Cocaine Bear Takes Animal Attack Films To A Higher Level

“An apex predator… high on cocaine… out of its mind.”

It seems bizarre that it has taken so long for the bizarre story of the bear that ate all the coke to be adapted as a movie but maybe the cinematic world was just not ready for Cocaine Bear until now. In a world of Sharknados and Zombeavers, perhaps the story of a rampaging bear, high on snaffled narcotics, is inevitable. And it’s all based on a true story!

In 1985, the extravagantly-named Andrew Carter Thornton II – a former paratrooper, police officer and lawyer who had presumably seen the profits of crime first-hand and so taken a career shift into drug smuggling – jumped from a plane with $14 million worth of cocaine and what unfortunately turned out to be a faulty parachute strapped to his body. His corpse was discovered in a driveway in Knoxville, Tennessee, carrying numerous guns, thousands of dollars in cash and a lot of cocaine. That must have been quite the thing to find upon leaving your house.

It wasn’t all the cocaine, though – in Chattahoochee National Forest, directly on the doomed flight path of Thornton’s Cessna, the body of a black bear was found next to an empty duffel bag. The 75 pounds of coke that the bag had originally contained was missed – presumed to be inside the bear. That’s quite the overdose. Of course, killjoys have pointed out that while the bear’s stomach was certainly “packed to the brim with cocaine”, there was no evidence that it ate the full amount; it’s more likely that an enterprising hunter had found the corpse and the stash and made off with the latter, knowing that the bear would be blamed.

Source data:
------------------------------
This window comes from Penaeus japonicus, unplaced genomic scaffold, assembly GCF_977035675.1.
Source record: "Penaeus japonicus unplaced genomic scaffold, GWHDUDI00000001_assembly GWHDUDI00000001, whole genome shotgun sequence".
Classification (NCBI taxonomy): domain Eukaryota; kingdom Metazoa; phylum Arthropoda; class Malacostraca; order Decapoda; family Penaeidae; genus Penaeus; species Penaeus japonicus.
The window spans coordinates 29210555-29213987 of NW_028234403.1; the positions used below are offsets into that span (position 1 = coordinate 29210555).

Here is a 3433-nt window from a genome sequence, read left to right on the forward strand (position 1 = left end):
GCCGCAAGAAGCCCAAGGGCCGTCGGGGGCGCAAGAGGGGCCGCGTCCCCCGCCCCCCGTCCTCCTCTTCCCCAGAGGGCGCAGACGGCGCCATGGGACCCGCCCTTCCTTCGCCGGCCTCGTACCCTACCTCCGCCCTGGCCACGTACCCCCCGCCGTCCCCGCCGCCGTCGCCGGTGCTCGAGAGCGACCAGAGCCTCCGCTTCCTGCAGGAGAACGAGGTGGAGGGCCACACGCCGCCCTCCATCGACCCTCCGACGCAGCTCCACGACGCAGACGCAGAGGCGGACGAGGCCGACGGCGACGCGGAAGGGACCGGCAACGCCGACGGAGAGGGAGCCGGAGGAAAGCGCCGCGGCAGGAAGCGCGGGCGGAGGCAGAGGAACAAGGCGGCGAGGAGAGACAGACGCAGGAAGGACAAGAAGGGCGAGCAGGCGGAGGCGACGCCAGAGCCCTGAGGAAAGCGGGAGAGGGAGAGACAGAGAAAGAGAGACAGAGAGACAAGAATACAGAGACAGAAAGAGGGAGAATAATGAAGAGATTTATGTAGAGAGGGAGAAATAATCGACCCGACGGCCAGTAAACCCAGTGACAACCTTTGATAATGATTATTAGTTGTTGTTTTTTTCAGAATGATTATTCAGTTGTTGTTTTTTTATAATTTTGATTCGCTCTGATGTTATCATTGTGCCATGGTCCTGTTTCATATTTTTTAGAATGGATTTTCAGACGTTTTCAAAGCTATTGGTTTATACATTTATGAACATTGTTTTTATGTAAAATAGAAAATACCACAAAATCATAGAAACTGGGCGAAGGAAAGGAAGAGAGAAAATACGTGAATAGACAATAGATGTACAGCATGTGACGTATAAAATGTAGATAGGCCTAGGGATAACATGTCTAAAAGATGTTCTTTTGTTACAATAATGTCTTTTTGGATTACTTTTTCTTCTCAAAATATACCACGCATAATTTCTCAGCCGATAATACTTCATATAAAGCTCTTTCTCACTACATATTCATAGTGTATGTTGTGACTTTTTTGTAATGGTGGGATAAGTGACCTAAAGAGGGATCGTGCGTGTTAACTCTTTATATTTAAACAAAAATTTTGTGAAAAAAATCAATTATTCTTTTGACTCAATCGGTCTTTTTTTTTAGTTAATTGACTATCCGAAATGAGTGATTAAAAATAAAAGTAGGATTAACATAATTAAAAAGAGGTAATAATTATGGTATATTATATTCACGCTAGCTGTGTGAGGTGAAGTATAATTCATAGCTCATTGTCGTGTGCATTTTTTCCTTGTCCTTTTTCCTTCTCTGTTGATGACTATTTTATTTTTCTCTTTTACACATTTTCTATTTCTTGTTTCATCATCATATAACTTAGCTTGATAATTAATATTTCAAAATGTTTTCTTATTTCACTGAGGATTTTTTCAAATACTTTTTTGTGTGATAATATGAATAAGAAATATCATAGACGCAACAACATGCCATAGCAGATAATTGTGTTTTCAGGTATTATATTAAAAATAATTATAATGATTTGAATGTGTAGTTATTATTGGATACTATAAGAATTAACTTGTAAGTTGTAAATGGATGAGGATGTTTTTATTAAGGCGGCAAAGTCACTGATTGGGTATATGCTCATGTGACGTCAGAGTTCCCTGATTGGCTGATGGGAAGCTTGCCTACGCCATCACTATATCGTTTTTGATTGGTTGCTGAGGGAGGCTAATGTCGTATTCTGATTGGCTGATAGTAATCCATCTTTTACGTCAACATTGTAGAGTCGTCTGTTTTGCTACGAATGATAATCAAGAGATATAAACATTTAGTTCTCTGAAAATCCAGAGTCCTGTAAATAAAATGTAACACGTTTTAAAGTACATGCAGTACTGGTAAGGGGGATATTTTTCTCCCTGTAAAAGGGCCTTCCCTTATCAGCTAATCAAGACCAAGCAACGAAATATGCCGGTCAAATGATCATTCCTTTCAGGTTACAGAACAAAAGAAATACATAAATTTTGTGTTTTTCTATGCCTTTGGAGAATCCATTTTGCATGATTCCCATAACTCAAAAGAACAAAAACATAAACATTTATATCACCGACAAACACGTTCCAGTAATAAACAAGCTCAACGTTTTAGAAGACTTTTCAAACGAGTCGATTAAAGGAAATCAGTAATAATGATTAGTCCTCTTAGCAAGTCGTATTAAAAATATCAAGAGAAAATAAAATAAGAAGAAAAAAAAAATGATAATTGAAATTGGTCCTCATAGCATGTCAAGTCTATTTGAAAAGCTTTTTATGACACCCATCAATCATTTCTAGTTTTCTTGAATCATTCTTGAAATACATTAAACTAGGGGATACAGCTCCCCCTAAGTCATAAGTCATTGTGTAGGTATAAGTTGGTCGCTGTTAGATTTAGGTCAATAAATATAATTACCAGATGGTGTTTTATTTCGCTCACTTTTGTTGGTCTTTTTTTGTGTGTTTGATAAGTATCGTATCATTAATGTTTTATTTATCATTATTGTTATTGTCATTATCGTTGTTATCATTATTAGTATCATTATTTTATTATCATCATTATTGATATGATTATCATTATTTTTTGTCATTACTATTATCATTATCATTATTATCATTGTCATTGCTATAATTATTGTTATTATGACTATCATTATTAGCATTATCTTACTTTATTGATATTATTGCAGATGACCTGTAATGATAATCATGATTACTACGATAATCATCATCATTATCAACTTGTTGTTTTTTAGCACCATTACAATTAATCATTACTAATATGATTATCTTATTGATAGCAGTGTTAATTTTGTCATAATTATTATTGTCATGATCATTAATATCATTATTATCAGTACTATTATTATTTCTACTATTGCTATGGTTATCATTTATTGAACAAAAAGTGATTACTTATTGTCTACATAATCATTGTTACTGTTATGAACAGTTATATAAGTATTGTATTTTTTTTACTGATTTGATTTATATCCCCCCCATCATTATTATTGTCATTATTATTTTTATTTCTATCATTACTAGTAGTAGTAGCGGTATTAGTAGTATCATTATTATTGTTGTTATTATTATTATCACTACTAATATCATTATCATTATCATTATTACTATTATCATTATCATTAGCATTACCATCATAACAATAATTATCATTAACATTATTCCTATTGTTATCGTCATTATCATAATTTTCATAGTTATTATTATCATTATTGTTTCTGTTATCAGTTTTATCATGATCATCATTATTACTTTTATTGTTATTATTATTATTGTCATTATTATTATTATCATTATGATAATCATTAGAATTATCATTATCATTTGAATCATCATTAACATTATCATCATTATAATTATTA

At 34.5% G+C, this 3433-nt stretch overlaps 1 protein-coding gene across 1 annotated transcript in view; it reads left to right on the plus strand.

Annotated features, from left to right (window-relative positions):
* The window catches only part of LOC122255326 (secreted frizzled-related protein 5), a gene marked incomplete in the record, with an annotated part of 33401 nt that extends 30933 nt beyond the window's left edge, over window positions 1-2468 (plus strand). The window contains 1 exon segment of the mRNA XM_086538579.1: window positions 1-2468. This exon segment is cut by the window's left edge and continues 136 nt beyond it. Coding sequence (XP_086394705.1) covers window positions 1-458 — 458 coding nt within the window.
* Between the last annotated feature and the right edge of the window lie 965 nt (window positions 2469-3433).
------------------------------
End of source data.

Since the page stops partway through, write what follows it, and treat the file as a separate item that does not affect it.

Well, that’s the true story, which might make for a quirky drama but clearly isn’t the stuff of Hollywood action cinema. ‘Bear finds drugs, eats drugs, dies horribly’ is not going to put bums on seats. So in the imaginatively-titled Cocaine Bear, liberties are taken (so no, the above is not a spoiler) and the cocaine-wired bear goes on the sort of rampage that Grizzly (who needed no artificial stimulants to fuel his actions) would be proud of. In fact, Cocaine Bear seems to have eschewed any attempt to be a sober tale at all, instead going all-in with the camp and the crazy. Which, of course, we thoroughly approve of. Whether the film as a whole maintains the wild lunacy of the trailer remains to be seen – we have until February 24th to find out. Trailers, as we all know, can be deceptive and these knowingly-trashy animal-rampage movies are very hit and miss.

Still – in a world where major movies wind up on streaming services without even getting a sniff of theatrical, the fact that Cocaine Bear – directed by Elizabeth Banks, whose career did not seem to be heading in this direction, and with Ray Liotta in his last role (it’s how he’s want to be remembered) – is playing cinemas at all, let alone getting what seems to be a proper release, is quite something – possibly a testament to cocaine-induced decision-making powers in itself, though obviously, that would be wild conjecture and not an accusation. Still, if this proves to be a hit, you can expect more ‘dangerous animals high on drugs’ movies to follow. Flakka Foxes, perhaps?

Here’s the trailer. Clear your diary.

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